[resolved] moving from ModX to WordPress (7 posts)

  1. ke vinritt
    Posted 5 years ago #

    I have a site using ModX CMS that I would like to migrate to WordPress. Does anyone know how to so this or have experience doing this?


  2. ke vinritt
    Posted 5 years ago #

    no former modx users out there?

  3. Moodles
    Posted 5 years ago #

    Hi, I am in the process of doing this right now. It is not really a blog, but a company site. So I am moving to WordPress as a CMS not as a blog.

    My MoDX site has .html extensions... after looking at various htaccess options (which I would just copy, I am not capable of writing my own mod rewrite rules), I have decided the best option is to use a WordPress plugin called Redirection. I've used it on other sites for a straight HTML site going to WordPress. It's super-easy to administer.


    So I have a list of all my MODX page URLs and will redirect them to the WordPress urls...

    To replace Ditto, I am using several plugins to mimic what Ditto does for Modx...
    Yoast Breadcrumbs

    To add breadcrumbs:

    To fix the WP inclusion of "category" in the breadcrumb path:

    For dropdown menu
    To add easy drag-and-drop arrangement of pages to order the menu:
    There's another plugin called Page Mashup that i haven't used but I believe does the same thing...

    More plugins:

    The all-time best contact form plugin *ever*cFORMS

    I am using multiple mini-loops (my term) that display one category, in the sidebar and on several pages that use page templates, such as this one for company awards:

    <ul id="listAwards">
    global $post;
    $myposts = get_posts('numberposts=3&meta_key=announce-type&meta_value=awards');
    foreach($myposts as $post) :
    <li style="margin-top:6px;"><?php the_time('M j y'); ?> – <a href="<?php the_permalink(); ?>"><?php the_title(); ?></a></li><?php endforeach; ?>

    For more help with customizing the loop, try this excellent post on Noupe:

    Some of the sidebar mini-loops are in widgets or applied in the page editing window, therefore I am using the plugin Exec-PHP.
    Again, there is another similar plugin. Note that using this plugin is a security door. Be careful if you open up editing the site to other users.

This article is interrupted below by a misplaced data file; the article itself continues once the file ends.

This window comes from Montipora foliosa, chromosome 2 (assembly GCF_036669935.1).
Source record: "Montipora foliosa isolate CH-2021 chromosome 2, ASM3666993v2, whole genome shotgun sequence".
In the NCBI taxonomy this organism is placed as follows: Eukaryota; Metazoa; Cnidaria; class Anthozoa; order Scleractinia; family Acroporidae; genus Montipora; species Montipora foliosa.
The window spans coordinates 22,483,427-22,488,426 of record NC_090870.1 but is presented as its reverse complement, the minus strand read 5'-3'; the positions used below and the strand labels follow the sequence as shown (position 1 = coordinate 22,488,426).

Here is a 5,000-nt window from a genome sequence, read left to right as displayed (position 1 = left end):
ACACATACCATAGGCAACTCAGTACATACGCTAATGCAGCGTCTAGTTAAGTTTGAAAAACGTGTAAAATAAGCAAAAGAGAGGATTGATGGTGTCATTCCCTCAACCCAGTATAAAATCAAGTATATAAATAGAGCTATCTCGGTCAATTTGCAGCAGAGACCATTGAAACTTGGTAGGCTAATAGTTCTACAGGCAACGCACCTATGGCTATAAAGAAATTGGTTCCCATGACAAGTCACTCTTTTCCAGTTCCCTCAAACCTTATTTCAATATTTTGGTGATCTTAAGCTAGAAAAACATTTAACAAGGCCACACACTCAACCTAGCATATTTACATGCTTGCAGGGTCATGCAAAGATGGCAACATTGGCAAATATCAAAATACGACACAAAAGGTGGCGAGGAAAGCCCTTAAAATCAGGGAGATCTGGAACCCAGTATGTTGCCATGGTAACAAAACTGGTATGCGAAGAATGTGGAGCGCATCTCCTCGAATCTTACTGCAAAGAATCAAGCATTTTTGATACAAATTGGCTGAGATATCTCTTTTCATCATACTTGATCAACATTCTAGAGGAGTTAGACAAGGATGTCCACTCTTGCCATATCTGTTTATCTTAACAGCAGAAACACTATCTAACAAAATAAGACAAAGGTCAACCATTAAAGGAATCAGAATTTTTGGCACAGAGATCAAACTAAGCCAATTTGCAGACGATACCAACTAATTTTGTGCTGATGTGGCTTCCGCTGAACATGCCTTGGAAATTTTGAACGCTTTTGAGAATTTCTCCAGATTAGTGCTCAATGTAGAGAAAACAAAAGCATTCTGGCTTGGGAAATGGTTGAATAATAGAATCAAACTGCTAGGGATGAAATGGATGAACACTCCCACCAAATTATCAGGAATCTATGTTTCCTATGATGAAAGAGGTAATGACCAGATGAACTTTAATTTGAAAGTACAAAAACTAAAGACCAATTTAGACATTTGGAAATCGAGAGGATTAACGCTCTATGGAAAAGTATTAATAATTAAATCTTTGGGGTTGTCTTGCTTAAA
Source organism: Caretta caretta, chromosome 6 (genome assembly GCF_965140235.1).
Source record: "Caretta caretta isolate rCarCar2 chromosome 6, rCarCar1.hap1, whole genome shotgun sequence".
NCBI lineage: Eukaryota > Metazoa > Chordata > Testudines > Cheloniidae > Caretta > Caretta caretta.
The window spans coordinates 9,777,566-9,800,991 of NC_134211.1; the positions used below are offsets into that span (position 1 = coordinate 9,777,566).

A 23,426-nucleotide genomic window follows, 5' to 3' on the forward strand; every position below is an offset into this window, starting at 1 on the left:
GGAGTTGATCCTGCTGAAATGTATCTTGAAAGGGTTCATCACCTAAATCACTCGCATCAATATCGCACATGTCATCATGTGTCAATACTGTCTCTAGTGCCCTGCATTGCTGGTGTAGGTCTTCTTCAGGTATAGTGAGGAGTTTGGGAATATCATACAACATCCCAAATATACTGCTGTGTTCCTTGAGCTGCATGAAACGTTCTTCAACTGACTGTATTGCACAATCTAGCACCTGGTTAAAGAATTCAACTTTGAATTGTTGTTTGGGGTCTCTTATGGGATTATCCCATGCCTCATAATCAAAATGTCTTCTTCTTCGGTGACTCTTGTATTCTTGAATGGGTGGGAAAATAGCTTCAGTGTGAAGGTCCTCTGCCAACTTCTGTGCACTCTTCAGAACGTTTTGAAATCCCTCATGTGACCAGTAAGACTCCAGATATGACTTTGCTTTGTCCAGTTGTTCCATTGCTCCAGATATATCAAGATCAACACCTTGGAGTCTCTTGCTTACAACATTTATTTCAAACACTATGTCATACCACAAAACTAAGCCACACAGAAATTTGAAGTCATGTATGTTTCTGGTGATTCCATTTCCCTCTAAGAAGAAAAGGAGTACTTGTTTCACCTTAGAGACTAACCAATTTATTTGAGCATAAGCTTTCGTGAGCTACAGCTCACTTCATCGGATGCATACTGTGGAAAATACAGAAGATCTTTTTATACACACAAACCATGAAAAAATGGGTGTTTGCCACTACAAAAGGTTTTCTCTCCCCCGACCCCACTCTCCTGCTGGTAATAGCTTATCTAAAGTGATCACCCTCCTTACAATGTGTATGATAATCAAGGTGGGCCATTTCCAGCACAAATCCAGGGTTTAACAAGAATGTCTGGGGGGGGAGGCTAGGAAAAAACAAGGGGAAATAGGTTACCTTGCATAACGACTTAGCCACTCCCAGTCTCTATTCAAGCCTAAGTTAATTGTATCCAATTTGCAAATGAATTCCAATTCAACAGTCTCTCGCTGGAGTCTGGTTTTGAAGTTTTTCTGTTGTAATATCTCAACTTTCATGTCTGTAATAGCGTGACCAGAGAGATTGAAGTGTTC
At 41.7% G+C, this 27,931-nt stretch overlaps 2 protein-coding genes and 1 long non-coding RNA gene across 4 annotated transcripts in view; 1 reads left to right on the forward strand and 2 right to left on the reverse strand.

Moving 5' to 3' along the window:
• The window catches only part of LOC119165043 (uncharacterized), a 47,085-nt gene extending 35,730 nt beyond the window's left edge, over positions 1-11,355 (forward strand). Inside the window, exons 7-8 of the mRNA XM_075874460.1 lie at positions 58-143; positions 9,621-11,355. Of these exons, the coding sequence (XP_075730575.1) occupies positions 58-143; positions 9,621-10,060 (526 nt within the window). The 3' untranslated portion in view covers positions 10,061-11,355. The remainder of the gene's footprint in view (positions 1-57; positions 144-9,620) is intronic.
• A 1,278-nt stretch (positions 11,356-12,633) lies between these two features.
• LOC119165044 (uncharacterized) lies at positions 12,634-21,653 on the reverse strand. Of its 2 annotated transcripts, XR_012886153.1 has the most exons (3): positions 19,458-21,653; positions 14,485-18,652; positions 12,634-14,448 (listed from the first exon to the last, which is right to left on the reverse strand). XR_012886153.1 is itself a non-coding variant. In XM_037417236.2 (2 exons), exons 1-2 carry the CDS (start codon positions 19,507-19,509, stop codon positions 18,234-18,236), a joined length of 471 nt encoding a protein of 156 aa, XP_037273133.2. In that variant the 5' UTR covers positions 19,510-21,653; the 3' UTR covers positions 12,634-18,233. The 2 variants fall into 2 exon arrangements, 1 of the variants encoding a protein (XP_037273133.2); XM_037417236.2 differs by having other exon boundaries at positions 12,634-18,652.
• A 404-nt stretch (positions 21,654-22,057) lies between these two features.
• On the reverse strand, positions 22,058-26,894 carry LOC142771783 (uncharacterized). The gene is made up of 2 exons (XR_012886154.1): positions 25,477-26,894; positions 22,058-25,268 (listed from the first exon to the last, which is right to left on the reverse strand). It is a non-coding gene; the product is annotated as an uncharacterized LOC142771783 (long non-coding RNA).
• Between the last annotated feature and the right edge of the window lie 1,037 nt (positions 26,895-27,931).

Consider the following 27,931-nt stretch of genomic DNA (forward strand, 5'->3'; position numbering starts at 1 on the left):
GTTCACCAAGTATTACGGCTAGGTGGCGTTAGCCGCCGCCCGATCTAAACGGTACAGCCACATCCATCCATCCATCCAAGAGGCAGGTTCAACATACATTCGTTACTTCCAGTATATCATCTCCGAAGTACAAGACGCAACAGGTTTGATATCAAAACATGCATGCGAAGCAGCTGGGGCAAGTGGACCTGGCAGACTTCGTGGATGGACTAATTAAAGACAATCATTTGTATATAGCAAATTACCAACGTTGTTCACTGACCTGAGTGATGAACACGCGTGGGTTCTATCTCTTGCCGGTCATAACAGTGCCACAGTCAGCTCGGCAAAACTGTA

Have you made your own WordPress theme before? If not, try it... it's not hard, just takes a bit of time.

    Would highly recommend going from scratch, use this tutorial:

    I find it less work than taking an existing theme and editing it. Not every theme developer does a good job on the stylesheet, and this way you can build the CSS your way and around the needs of your site.

    Hope this helps!

  4. fireproofsocks
    Posted 5 years ago #

    Wow. MODx is much more flexible, so a migration from WP to MODx is much easier on all fronts: templates, URLs, and custom PHP code. I would guess that you'd spend less time pimping out MODx to do whatever it is you need than you'll spend trying to make WP emulate MODx.

  5. ke vinritt
    Posted 5 years ago #

    That's a big help - thanks

  6. Moodles
    Posted 5 years ago #

    Fireproof, I LOVED MODx, however only one of the company sites was build with MODx and the rest WordPress. No one but me knew anything about MODx or was interested in learning it.

    It made little sense for me to keep working with two systems.

  7. flamenco
    Posted 5 years ago #

    I use both systems equally, and love them both. MODx Evo pretty much sucks for blogging, even though the default install has one, sort of. MODx Revo (2.0) does have instructions for making a better blog (if that's what you're looking for), but you'd need to get used to the Revo manager interface, which is different.

    So whichever way you go, you've definitely got some work to do. I like theming WordPress, but MODx is definitely easier to theme.

    I tend to agree with Fireproofsocks, too.

    Cheers, Dave

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